# Find limit of fraction without derivatives

How to find limit of this?

$$\lim_{h \rightarrow 0} \frac {\sqrt[3]{x+h} - \sqrt[3]{x}} {h}.$$

I see here the derivative definition, so I understand in "derivative mind" that answer has to be $$\frac{1}{3} x^{-\frac{2}{3}},$$but in the book this expression goes before derivatives, so it must be another approach to find this limit.

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Rationalize the numerator. –  David H Jul 26 '14 at 11:08

Hint: $$(a-b)(a^2+ab+b^2)=a^3-b^3.$$

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Rationalise the numerator by the identity $a^3-b^3=(a-b)(a^2+ab+b^2)$

$\lim _{h\rightarrow 0}{\frac {\sqrt [3]{x+h}-\sqrt [3]{x}}{h}}$

$=\lim _{h\rightarrow 0}{\frac {\sqrt [3]{x+h}-\sqrt [3]{x}}{h}}{\frac { \left( x+h \right) ^{2/3}+\sqrt [3]{x+h}\sqrt [3]{x}+{x}^{2/3 }}{ \left( x+h \right) ^{2/3}+\sqrt [3]{x+h}\sqrt [3]{x}+{x}^{2/3}}}$

$=\lim _{h\rightarrow 0}{\frac {(x+h)-x}{h \left( \left( x+h \right) ^{2/3}+ \sqrt [3]{x+h}\sqrt [3]{x}+{x}^{2/3} \right) }}$

$=\lim _{h\rightarrow 0}{\frac {1}{ \left( x+h \right) ^{2/3}+ \sqrt [3]{x+h}\sqrt [3]{x}+{x}^{2/3} }}$

$={\frac {1}{ \left( x \right) ^{2/3}+ \sqrt [3]{x}\sqrt [3]{x}+{x}^{2/3} }}$ by plugging in $h=0$

$={\frac{1}{3x^{2/3}}}$

=$\frac{1}{3}x^{-2/3}$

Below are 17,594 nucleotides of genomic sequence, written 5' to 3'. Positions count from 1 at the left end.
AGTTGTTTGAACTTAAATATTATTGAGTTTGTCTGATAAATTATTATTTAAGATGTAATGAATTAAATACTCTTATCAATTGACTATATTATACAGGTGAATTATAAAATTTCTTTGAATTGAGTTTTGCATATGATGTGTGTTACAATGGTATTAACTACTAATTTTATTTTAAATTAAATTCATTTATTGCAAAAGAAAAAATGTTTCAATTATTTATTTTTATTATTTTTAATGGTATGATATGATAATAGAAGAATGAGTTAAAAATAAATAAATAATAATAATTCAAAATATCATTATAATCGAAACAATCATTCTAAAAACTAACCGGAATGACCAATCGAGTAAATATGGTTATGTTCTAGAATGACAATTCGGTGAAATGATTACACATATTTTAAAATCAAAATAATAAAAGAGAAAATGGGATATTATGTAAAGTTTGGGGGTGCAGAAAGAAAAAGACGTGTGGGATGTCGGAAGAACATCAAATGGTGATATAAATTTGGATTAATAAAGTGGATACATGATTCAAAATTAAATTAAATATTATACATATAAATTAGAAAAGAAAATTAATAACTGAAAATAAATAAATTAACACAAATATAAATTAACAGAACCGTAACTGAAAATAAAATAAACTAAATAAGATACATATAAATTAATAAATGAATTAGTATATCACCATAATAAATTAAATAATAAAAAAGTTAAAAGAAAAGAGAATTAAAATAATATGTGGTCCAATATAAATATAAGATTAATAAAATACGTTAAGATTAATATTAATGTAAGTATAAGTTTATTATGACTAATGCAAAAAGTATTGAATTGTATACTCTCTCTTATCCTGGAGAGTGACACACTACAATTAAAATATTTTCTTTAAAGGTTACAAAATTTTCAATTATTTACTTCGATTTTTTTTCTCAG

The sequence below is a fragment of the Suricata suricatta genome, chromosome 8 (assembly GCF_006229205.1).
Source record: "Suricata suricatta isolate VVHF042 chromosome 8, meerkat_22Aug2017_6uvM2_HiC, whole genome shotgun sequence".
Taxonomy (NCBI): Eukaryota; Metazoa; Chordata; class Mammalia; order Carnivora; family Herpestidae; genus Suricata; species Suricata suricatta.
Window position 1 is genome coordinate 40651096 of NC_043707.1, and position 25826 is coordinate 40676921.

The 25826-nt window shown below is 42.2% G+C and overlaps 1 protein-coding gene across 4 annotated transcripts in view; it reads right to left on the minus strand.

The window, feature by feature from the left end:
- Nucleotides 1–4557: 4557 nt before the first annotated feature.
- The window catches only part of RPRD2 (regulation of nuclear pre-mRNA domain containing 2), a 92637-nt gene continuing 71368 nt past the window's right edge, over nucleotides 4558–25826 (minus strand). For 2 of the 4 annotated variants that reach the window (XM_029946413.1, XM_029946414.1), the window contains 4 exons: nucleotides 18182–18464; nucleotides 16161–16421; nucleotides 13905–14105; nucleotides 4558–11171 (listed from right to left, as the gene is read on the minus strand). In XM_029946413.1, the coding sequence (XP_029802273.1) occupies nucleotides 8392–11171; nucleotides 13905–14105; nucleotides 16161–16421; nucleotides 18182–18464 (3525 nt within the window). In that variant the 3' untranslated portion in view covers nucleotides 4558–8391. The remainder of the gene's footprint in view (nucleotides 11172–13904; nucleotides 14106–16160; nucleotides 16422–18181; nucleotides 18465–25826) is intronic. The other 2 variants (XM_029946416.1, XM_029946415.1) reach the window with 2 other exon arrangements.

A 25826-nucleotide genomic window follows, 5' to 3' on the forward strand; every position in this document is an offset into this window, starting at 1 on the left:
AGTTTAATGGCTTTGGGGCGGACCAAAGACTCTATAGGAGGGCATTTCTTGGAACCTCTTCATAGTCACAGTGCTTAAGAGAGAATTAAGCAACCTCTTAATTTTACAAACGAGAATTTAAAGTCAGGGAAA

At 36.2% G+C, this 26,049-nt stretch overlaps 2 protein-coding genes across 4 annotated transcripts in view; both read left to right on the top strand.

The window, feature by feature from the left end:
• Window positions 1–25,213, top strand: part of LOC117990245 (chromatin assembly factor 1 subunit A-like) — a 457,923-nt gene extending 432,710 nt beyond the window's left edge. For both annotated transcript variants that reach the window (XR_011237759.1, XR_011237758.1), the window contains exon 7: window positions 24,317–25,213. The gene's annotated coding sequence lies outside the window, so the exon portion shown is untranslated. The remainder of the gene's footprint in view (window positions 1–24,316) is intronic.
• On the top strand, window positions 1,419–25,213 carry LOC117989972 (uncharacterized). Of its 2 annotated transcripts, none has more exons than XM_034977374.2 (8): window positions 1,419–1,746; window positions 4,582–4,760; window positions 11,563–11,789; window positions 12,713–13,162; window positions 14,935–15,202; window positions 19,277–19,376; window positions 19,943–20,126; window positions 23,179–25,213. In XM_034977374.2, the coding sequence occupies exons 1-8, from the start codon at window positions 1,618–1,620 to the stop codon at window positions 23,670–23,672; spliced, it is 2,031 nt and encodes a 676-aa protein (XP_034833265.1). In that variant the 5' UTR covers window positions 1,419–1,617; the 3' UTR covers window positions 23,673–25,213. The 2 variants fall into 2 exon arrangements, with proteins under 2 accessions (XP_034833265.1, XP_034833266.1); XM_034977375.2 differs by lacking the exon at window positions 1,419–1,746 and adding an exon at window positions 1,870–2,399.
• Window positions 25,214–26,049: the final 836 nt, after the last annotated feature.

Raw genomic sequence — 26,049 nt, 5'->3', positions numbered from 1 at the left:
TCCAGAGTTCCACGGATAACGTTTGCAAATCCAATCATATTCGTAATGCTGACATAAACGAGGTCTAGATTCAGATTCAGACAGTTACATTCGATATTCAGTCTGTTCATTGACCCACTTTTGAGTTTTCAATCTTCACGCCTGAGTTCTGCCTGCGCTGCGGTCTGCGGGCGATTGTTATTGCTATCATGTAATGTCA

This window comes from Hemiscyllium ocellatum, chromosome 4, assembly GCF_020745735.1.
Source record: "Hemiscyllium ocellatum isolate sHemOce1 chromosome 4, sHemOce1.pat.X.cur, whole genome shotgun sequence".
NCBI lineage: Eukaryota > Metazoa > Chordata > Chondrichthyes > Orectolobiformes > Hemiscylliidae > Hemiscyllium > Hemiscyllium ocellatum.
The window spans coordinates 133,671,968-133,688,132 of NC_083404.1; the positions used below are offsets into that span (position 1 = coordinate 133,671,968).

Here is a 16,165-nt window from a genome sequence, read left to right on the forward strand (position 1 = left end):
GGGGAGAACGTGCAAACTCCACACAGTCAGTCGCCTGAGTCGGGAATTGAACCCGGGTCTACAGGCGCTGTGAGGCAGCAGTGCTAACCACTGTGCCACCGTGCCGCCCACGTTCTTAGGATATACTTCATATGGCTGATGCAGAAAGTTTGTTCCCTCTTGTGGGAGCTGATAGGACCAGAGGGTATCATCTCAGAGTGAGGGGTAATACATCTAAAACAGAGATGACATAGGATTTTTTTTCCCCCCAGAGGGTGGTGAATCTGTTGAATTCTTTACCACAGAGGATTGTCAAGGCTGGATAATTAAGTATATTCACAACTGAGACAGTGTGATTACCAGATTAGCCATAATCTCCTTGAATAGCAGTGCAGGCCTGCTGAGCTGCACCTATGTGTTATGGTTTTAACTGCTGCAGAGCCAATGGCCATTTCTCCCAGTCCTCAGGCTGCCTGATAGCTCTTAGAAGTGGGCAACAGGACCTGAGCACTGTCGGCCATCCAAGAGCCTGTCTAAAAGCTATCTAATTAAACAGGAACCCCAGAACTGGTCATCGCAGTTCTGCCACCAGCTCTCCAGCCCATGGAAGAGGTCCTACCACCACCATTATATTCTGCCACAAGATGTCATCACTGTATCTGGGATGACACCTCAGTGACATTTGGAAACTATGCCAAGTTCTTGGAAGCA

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Hint

Another one (assuming $x\neq 0$) :$$\sqrt[3]{x+h}=x^{\frac{1}{3}}\sqrt[3]{1+\frac{h}{x}}$$ Now, if you remember that, when $y$ is small, $(1+y)^a \simeq 1+ ay$, then now, replace $y$ by $\frac{h}{x}$ and so $$\sqrt[3]{x+h}=x^{\frac{1}{3}}\sqrt[3]{1+\frac{h}{x}}\simeq x^{\frac{1}{3}}(1+\frac{h}{3x})=x^{\frac{1}{3}}+\frac{h}{3x^{\frac{2}{3}}}$$

I am sure that you can take from here.

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Very useful for me. –  Leo Matyushkin Jul 26 '14 at 11:29
You are very welcome. Remember this approximation : you will use it a lot in your studies. Cheers :) –  Claude Leibovici Jul 26 '14 at 11:31

HINT:

Set $\displaystyle\sqrt[3]{x+h}=a\implies x+h=a^3,\sqrt[3]x=b\implies x=b^3; a^3-b^3=h$

As $\displaystyle h\to0, a\to b\implies a\ne b$

Finally, the limit should be $\displaystyle3/b^2=3/(x^{\dfrac23})$

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